Duke Adds Two New LEED Certifications

Chilled Water Plant #2 and Cancer Center are recognized

Highlights of the Cancer Center's LEED certification include lots of natural lighting and open, green spaces. Photo courtesy of Duke Medicine.

Two new Leadership in Energy and Environmental Design certifications bring Duke's number of sustainable-minded buildings to 26.

The Duke Cancer Center and Chilled Water Plant #2 have been awarded with gold-level certification by the U.S. Green Building Council for "green" building design, construction, operations and maintenance solutions. Leadership in Energy and Environmental Design (LEED) ratings feature four levels, from "certified" to "platinum," the highest rating.

"Seventy percent of Duke's greenhouse gas emissions come from energy use on campus, so it's important that our buildings are as energy-efficient as possible," said Casey Roe, outreach coordinator for Sustainable Duke. "LEED certified buildings are an important strategy for Duke to become carbon neutral by 2024."

The state-of-the-art Cancer Center opened for patients in February. The $235 million building has a number of sustainable aspects that impact energy use and transportation options. Along with bike racks and showers for bicycle commuters, the Cancer Center also features a rooftop garden, large windows to allow for natural lighting and occupancy sensors throughout rooms and offices that automatically turn lights off when not in use.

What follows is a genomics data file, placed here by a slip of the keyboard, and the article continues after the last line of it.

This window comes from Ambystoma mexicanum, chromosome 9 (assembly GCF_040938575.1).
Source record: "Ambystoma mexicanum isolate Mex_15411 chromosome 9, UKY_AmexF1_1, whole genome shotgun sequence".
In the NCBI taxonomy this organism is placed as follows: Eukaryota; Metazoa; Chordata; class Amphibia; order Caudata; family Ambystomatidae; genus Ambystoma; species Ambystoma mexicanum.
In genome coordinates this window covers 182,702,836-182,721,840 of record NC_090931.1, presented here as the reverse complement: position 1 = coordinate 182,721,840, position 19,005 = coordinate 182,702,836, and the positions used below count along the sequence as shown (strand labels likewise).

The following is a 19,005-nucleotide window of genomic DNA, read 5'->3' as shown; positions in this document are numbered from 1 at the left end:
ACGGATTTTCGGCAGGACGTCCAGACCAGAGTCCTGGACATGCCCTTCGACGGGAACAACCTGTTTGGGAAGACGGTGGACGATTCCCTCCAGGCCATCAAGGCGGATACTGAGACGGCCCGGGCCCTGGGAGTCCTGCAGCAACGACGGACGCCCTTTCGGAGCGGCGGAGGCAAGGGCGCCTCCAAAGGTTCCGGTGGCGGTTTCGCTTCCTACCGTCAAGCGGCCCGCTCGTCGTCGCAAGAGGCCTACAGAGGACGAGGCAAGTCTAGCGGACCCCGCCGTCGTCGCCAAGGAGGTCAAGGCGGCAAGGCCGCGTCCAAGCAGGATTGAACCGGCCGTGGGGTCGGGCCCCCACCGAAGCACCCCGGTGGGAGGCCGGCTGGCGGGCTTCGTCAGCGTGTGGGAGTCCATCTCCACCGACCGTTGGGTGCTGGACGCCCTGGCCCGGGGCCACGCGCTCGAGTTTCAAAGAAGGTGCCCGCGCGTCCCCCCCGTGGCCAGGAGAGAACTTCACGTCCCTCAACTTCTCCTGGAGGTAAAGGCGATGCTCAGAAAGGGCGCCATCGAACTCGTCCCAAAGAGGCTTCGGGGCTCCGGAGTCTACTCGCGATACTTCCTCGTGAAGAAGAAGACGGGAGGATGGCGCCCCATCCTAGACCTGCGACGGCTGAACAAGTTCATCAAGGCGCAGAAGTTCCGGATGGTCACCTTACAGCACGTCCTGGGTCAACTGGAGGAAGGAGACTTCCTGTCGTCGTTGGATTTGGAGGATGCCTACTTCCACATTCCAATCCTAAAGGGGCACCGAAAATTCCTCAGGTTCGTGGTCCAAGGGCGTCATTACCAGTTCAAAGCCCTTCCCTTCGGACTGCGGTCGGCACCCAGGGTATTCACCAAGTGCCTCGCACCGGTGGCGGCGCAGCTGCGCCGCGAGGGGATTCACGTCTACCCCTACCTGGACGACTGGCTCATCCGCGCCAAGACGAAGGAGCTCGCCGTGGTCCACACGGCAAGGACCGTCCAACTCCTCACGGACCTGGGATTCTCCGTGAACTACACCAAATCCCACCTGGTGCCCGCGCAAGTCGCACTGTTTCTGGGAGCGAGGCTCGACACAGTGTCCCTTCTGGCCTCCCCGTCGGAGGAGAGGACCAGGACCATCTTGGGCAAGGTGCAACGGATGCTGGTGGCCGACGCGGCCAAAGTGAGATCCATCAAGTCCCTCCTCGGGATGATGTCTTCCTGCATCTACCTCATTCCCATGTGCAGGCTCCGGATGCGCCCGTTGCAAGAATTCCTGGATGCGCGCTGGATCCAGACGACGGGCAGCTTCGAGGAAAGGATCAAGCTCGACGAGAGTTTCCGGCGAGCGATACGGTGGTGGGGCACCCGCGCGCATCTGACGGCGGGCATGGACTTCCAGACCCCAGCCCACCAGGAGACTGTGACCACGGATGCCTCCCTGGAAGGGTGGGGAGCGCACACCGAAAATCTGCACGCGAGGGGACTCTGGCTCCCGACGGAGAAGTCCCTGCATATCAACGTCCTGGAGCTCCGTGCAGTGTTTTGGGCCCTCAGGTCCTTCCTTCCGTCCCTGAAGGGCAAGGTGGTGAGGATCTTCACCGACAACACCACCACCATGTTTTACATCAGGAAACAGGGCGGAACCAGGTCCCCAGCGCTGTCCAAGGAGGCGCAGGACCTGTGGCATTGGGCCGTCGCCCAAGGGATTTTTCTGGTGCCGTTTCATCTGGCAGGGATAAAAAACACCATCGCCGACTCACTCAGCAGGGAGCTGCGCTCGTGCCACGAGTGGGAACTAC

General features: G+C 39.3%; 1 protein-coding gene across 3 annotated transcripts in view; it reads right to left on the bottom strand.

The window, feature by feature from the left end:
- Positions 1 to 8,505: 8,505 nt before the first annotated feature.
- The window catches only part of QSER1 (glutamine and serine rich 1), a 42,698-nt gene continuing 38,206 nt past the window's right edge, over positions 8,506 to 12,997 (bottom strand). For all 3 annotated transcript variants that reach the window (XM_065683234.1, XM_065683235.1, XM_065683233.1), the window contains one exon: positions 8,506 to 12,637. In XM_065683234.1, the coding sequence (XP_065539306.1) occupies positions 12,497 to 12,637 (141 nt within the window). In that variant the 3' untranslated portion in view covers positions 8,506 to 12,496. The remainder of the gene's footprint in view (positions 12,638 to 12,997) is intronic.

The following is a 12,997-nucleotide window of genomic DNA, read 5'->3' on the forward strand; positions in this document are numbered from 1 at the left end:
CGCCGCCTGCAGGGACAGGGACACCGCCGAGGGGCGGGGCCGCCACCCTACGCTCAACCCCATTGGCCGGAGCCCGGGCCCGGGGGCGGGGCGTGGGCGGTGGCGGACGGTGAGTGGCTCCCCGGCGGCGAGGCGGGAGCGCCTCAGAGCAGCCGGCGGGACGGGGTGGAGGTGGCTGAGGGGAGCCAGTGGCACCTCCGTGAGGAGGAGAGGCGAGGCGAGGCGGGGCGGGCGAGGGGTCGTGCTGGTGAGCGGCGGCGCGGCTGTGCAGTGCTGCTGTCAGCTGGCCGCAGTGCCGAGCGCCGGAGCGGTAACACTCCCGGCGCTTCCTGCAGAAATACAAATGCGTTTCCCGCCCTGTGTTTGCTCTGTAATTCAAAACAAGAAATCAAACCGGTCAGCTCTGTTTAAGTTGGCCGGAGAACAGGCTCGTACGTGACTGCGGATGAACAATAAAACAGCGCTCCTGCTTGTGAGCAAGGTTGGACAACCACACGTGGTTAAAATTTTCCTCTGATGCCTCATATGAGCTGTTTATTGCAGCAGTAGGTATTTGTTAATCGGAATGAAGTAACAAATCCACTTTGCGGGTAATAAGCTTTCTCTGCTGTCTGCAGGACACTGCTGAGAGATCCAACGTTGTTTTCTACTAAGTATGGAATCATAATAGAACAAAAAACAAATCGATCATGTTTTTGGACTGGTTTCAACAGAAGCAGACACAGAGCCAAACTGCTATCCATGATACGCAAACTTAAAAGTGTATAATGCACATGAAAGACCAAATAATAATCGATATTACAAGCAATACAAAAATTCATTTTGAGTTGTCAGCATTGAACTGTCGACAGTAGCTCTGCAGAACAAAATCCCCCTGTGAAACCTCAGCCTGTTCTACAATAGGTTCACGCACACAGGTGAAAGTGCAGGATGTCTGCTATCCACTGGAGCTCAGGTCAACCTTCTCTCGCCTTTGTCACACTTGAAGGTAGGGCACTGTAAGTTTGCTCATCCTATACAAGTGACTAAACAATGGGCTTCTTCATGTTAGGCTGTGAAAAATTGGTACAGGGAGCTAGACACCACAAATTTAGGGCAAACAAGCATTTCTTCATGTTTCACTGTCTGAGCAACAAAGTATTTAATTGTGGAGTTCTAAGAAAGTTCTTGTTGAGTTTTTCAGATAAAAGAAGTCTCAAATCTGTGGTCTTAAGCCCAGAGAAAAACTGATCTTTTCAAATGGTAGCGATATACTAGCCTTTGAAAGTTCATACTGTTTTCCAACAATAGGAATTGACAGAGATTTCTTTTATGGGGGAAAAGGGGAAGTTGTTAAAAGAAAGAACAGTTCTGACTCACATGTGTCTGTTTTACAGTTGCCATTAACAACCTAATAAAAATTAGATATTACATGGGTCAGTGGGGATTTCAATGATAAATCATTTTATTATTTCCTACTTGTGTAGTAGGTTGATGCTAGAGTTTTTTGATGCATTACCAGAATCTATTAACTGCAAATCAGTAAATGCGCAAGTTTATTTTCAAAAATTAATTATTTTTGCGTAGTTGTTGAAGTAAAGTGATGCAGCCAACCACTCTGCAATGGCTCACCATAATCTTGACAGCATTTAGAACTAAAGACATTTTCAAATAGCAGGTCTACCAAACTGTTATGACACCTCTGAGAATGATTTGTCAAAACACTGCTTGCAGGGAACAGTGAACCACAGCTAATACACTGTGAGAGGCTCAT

During construction, a large cistern was also placed under a green space between the Cancer Center, School of Nursing and Duke Clinic. It can collect up to 80,000 gallons of rain water to be used to irrigate plants and trees.

"From a clinical standpoint, we wanted to make the design to be as welcoming of an environment as possible," said Shawn Subasic, director for the Medical Center's facility planning, design and construction office. "All the natural lighting of the building and garden areas were a deliberate, holistic approach to achieving LEED certification and creating amenities to benefit patients."

Doris B. Jordan
This chiller at Chilled Water Plant #2 uses some rain water to help control temperature and humidity in Duke buildings. Photo by Bryan Roth.

Chilled Water Plant #2 also received a gold certification for sustainable aspects.

Darin Smith, Duke's utilities operations and maintenance manager, noted that Facilities Management paid close attention to LEED specifications while constructing a new office space and control room to be included as part of the plant.

In addition to earning LEED points for being near Duke and local bus lines, the Chiller Plant also features a mulch trail that leads from the building to bus stops along LaSalle Street.

Smith said lots of natural lighting is a pleasant piece of the building's sustainable efforts. The plant also is able to capture water condensate on the roof and store it for for the building's cooling towers.

"Those two things are important parts of the construction process we try to include in many other projects across campus," Smith said. "We always try to save water where we can, and it's just a better work atmosphere when you have natural lighting."

A full list of Duke's LEED buildings can be found online.